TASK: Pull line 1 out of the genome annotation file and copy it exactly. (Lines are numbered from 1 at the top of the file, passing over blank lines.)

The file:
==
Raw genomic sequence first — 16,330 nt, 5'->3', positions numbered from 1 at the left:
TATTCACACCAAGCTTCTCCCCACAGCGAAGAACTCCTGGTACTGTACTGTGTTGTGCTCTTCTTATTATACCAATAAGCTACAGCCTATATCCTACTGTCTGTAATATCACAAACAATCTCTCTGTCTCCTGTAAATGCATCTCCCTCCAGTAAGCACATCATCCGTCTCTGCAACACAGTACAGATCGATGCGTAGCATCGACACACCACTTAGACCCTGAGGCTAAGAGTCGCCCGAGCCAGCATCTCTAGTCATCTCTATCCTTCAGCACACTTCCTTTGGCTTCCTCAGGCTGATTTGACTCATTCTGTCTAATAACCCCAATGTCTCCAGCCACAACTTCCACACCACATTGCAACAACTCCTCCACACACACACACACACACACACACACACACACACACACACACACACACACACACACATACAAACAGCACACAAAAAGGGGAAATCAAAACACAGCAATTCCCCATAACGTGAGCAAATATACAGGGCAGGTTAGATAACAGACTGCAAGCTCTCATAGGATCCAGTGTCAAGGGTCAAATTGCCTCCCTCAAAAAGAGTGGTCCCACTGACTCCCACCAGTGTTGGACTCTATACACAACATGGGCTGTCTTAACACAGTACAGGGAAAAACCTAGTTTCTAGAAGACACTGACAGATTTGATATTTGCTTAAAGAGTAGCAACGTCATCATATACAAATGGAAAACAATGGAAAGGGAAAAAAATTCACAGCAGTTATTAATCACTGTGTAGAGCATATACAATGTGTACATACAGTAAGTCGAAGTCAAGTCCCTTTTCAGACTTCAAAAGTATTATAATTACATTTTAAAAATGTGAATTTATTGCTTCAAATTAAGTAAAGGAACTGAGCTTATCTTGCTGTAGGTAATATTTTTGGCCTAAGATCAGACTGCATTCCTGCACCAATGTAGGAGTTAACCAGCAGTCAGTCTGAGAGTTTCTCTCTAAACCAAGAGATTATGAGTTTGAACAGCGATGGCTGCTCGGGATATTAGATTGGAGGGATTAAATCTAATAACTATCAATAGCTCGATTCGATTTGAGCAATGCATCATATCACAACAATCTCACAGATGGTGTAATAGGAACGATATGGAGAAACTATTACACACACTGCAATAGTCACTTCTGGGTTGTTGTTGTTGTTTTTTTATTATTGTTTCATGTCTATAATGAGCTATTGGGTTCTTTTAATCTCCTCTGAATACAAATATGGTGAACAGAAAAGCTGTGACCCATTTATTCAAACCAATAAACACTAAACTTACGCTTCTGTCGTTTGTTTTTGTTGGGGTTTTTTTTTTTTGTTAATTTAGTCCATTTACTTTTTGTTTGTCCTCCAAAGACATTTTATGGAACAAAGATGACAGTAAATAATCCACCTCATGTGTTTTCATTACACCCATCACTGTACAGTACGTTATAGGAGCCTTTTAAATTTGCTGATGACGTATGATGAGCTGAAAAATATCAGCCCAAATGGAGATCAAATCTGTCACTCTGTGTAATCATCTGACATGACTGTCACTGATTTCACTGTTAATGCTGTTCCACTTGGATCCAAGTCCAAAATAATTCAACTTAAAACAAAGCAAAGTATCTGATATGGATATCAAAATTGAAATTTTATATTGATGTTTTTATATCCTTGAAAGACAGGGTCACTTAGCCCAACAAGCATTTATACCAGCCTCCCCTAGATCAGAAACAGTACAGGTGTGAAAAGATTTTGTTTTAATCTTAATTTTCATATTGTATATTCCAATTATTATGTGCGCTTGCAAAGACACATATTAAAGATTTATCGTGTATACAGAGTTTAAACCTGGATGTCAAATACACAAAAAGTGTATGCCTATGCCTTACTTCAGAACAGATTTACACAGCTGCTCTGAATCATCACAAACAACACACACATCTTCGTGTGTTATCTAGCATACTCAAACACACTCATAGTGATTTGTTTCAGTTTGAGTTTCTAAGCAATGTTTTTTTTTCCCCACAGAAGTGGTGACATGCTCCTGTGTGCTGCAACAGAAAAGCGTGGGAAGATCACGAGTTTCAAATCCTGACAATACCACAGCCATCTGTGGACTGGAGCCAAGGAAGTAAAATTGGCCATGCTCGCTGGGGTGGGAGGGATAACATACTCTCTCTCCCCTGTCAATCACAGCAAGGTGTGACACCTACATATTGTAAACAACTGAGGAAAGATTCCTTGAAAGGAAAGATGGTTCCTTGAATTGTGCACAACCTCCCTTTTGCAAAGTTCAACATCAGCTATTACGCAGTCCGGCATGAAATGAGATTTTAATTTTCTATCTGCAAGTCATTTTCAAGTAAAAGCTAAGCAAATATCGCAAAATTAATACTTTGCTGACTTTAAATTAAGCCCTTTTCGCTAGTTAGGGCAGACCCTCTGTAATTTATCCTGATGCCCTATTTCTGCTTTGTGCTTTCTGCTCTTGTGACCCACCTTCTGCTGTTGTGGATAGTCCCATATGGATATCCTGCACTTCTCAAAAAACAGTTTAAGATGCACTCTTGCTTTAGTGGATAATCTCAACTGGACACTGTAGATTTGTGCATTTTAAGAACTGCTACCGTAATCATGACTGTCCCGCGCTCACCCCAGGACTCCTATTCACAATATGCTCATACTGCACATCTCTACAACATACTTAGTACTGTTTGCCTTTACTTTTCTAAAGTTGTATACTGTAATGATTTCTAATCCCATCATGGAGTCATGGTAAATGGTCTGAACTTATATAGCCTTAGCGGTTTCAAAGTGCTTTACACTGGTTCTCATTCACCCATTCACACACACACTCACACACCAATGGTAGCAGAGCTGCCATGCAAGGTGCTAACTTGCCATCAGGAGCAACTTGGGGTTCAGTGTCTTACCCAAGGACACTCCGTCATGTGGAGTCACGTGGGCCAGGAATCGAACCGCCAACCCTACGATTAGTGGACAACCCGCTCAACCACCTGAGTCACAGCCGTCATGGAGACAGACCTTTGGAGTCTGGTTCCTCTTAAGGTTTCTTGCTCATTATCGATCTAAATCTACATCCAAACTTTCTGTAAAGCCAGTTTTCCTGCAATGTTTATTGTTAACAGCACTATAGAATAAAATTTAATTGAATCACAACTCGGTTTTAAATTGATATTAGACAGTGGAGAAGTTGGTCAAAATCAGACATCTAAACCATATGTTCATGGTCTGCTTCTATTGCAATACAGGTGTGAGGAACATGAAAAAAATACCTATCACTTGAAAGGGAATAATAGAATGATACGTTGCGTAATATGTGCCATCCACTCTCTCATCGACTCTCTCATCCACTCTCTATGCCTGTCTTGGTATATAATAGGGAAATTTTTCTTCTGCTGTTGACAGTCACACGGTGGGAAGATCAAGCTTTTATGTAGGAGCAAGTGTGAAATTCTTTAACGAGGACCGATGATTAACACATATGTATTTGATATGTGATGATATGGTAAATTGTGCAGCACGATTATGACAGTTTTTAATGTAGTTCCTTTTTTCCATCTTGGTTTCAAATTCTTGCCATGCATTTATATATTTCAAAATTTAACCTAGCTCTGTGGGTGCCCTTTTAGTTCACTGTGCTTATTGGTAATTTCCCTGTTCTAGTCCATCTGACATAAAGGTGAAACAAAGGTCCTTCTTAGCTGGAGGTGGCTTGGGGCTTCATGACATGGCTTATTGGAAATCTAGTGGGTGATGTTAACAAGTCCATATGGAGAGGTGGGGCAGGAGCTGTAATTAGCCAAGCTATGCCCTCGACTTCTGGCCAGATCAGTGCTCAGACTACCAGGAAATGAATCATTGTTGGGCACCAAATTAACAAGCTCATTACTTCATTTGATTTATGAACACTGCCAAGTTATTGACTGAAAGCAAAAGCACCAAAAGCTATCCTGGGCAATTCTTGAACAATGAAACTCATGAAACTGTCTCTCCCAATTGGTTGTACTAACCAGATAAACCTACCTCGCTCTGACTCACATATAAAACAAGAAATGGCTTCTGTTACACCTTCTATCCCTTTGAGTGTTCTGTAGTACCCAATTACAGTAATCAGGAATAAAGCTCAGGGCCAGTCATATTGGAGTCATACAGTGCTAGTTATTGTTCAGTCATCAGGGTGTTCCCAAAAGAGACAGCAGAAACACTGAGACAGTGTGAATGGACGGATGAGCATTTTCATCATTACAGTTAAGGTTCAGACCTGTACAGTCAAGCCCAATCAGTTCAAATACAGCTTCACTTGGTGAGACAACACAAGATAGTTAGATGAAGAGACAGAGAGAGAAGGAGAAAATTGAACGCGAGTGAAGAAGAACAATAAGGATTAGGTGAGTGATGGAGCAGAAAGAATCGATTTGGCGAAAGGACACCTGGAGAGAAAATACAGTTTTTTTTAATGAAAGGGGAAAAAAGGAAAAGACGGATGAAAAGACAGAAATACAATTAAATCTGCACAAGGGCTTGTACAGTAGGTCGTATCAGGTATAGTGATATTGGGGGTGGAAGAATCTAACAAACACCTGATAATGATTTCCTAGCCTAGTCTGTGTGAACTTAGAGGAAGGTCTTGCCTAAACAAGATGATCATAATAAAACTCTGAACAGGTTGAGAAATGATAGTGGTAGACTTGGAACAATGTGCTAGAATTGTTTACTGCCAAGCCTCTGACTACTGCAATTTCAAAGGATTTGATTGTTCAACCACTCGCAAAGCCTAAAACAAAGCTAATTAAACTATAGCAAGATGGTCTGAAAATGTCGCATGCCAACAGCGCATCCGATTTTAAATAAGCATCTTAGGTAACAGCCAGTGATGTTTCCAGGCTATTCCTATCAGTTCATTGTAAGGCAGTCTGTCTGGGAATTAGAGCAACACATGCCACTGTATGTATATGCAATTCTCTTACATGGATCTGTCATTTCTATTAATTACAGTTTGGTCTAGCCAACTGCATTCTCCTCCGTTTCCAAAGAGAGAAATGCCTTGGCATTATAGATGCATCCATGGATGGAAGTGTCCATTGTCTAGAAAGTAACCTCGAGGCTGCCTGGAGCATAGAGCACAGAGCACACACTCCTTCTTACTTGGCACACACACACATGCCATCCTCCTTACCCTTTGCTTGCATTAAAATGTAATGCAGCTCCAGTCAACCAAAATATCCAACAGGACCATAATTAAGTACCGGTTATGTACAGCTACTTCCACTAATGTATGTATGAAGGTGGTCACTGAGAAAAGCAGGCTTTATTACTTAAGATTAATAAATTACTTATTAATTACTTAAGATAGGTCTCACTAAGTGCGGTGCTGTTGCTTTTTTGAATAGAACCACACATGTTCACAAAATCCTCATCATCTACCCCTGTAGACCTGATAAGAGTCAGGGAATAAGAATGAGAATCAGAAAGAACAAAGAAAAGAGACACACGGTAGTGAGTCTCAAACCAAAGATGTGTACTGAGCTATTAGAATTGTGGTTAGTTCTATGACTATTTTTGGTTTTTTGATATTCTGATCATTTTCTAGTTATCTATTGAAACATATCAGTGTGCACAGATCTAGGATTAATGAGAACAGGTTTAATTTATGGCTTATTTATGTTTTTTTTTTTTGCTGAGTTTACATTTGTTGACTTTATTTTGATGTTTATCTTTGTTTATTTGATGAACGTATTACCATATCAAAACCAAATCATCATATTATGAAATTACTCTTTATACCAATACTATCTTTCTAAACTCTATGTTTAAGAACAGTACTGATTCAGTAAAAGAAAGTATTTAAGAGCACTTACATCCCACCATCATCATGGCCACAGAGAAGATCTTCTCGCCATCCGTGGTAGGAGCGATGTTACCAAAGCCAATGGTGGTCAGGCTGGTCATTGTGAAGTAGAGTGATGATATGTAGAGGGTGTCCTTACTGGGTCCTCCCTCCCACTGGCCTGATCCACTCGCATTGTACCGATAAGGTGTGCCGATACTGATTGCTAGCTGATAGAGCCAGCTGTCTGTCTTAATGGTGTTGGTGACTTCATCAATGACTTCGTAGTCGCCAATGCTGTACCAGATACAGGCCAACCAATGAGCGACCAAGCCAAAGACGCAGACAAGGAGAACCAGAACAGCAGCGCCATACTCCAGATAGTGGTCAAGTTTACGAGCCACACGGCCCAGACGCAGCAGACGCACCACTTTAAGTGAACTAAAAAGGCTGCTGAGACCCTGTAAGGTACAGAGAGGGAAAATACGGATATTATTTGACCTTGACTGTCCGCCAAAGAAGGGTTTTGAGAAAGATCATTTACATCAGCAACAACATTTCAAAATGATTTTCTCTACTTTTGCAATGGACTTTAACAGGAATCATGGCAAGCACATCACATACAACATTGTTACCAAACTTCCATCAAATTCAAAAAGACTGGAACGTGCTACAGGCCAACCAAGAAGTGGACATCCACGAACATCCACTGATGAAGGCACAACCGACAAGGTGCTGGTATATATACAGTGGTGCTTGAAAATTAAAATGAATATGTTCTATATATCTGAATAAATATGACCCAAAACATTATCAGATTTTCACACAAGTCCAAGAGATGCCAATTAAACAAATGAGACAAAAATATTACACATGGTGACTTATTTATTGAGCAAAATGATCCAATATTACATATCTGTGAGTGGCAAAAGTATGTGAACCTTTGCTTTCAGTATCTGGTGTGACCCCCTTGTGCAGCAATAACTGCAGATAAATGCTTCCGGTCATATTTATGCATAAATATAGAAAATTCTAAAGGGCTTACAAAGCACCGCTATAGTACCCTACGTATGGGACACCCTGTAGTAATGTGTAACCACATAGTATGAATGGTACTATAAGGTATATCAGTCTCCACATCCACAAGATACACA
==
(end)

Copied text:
Raw genomic sequence first — 16,330 nt, 5'->3', positions numbered from 1 at the left: